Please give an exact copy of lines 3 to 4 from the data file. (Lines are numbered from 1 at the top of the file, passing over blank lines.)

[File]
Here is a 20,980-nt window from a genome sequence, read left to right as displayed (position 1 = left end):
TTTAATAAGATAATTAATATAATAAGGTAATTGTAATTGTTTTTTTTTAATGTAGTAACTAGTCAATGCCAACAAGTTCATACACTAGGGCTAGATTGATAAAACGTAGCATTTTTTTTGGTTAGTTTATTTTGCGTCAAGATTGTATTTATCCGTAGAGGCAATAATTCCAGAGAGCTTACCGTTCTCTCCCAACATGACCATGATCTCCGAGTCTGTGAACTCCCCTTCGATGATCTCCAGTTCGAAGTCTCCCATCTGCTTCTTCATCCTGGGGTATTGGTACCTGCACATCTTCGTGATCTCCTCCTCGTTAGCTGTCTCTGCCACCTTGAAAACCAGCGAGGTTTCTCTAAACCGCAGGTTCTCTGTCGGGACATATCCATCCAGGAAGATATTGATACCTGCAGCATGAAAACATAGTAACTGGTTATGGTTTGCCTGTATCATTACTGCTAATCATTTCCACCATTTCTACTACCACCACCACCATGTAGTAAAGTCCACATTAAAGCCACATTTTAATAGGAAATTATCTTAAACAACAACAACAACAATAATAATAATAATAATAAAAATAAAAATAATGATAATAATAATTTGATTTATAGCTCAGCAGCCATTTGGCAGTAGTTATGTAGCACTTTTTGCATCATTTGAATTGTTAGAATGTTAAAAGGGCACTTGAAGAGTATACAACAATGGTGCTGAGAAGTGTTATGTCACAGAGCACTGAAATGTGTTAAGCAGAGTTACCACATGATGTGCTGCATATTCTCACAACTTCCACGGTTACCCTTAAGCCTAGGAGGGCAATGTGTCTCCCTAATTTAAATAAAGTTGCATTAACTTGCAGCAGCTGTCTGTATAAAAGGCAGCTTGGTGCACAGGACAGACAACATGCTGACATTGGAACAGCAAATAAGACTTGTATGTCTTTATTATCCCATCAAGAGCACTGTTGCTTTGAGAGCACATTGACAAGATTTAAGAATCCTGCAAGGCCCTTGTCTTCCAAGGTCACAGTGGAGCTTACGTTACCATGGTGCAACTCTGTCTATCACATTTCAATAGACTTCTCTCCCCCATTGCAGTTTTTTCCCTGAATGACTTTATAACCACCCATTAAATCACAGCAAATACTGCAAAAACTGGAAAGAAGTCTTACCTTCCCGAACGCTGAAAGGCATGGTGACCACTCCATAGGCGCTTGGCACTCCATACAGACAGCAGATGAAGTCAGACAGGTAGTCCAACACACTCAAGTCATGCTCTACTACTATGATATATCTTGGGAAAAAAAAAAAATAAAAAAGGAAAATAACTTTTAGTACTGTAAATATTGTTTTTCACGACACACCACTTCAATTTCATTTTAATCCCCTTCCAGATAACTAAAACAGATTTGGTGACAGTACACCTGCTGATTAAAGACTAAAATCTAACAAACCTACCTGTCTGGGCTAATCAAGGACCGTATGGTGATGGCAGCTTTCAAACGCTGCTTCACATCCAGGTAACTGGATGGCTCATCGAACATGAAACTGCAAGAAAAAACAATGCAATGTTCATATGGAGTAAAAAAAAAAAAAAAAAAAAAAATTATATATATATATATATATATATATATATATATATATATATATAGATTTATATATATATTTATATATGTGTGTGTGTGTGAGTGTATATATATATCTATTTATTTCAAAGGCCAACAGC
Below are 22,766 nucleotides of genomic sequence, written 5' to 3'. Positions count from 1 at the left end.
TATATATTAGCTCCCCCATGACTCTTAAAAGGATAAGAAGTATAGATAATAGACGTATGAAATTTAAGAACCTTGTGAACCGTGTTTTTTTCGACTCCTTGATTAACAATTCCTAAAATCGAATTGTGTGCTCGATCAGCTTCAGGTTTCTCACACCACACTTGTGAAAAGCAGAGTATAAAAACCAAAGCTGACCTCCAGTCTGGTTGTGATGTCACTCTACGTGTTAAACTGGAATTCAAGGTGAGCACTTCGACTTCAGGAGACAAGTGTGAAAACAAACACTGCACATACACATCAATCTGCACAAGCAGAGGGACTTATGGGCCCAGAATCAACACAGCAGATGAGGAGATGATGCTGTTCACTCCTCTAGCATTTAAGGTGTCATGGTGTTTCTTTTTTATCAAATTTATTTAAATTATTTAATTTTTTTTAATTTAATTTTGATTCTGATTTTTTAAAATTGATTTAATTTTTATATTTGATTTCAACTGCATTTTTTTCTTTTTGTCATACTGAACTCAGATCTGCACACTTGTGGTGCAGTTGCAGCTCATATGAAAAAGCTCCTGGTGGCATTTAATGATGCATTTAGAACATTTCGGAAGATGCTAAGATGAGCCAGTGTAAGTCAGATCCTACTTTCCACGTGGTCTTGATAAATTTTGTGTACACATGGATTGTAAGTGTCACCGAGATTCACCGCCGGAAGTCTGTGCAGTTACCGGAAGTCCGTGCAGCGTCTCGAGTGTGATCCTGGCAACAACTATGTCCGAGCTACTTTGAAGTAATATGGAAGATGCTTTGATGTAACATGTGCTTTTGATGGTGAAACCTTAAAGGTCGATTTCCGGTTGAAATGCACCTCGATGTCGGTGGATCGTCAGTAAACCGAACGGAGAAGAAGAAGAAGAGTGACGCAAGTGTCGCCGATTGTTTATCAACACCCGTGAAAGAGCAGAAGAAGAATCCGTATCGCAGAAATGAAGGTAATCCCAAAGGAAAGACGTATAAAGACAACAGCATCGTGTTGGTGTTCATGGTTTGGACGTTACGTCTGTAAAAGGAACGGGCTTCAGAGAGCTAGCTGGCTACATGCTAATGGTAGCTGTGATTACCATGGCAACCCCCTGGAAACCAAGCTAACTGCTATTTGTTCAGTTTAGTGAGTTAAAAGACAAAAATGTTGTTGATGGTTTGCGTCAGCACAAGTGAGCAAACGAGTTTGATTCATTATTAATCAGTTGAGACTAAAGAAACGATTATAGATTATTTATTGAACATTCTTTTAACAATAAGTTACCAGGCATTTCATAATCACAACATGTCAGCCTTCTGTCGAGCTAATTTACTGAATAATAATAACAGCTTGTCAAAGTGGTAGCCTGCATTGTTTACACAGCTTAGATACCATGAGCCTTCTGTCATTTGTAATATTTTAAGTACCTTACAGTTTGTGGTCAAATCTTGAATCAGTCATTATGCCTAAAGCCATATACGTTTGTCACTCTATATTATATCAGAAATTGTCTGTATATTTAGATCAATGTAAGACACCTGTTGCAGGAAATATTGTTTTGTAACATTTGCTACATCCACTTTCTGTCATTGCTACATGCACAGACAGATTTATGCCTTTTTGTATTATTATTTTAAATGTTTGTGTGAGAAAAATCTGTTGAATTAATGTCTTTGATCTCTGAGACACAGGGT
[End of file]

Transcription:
Below are 22,766 nucleotides of genomic sequence, written 5' to 3'. Positions count from 1 at the left end.
TATATATTAGCTCCCCCATGACTCTTAAAAGGATAAGAAGTATAGATAATAGACGTATGAAATTTAAGAACCTTGTGAACCGTGTTTTTTTCGACTCCTTGATTAACAATTCCTAAAATCGAATTGTGTGCTCGATCAGCTTCAGGTTTCTCACACCACACTTGTGAAAAGCAGAGTATAAAAACCAAAGCTGACCTCCAGTCTGGTTGTGATGTCACTCTACGTGTTAAACTGGAATTCAAGGTGAGCACTTCGACTTCAGGAGACAAGTGTGAAAACAAACACTGCACATACACATCAATCTGCACAAGCAGAGGGACTTATGGGCCCAGAATCAACACAGCAGATGAGGAGATGATGCTGTTCACTCCTCTAGCATTTAAGGTGTCATGGTGTTTCTTTTTTATCAAATTTATTTAAATTATTTAATTTTTTTTAATTTAATTTTGATTCTGATTTTTTAAAATTGATTTAATTTTTATATTTGATTTCAACTGCATTTTTTTCTTTTTGTCATACTGAACTCAGATCTGCACACTTGTGGTGCAGTTGCAGCTCATATGAAAAAGCTCCTGGTGGCATTTAATGATGCATTTAGAACATTTCGGAAGATGCTAAGATGAGCCAGTGTAAGTCAGATCCTACTTTCCACGTGGTCTTGATAAATTTTGTGTACACATGGATTGTAAGTGTCACCGAGATTCACCGCCGGAAGTCTGTGCAGTTACCGGAAGTCCGTGCAGCGTCTCGAGTGTGATCCTGGCAACAACTATGTCCGAGCTACTTTGAAGTAATATGGAAGATGCTTTGATGTAACATGTGCTTTTGATGGTGAAACCTTAAAGGTCGATTTCCGGTTGAAATGCACCTCGATGTCGGTGGATCGTCAGTAAACCGAACGGAGAAGAAGAAGAAGAGTGACGCAAGTGTCGCCGATTGTTTATCAACACCCGTGAAAGAGCAGAAGAAGAATCCGTATCGCAGAAATGAAGGTAATCCCAAAGGAAAGACGTATAAAGACAACAGCATCGTGTTGGTGTTCATGGTTTGGACGTTACGTCTGTAAAAGGAACGGGCTTCAGAGAGCTAGCTGGCTACATGCTAATGGTAGCTGTGATTACCATGGCAACCCCCTGGAAACCAAGCTAACTGCTATTTGTTCAGTTTAGTGAGTTAAAAGACAAAAATGTTGTTGATGGTTTGCGTCAGCACAAGTGAGCAAACGAGTTTGATTCATTATTAATCAGTTGAGACTAAAGAAACGATTATAGATTATTTATTGAACATTCTTTTAACAATAAGTTACCAGGCATTTCATAATCACAACATGTCAGCCTTCTGTCGAGCTAATTTACTGAATAATAATAACAGCTTGTCAAAGTGGTAGCCTGCATTGTTTACACAGCTTAGATACCATGAGCCTTCTGTCATTTGTAATATTTTAAGTACCTTACAGTTTGTGGTCAAATCTTGAATCAGTCATTATGCCTAAAGCCATATACGTTTGTCACTCTATATTATATCAGAAATTGTCTGTATATTTAGATCAATGTAAGACACCTGTTGCAGGAAATATTGTTTTGTAACATTTGCTACATCCACTTTCTGTCATTGCTACATGCACAGACAGATTTATGCCTTTTTGTATTATTATTTTAAATGTTTGTGTGAGAAAAATCTGTTGAATTAATGTCTTTGATCTCTGAGACACAGGGT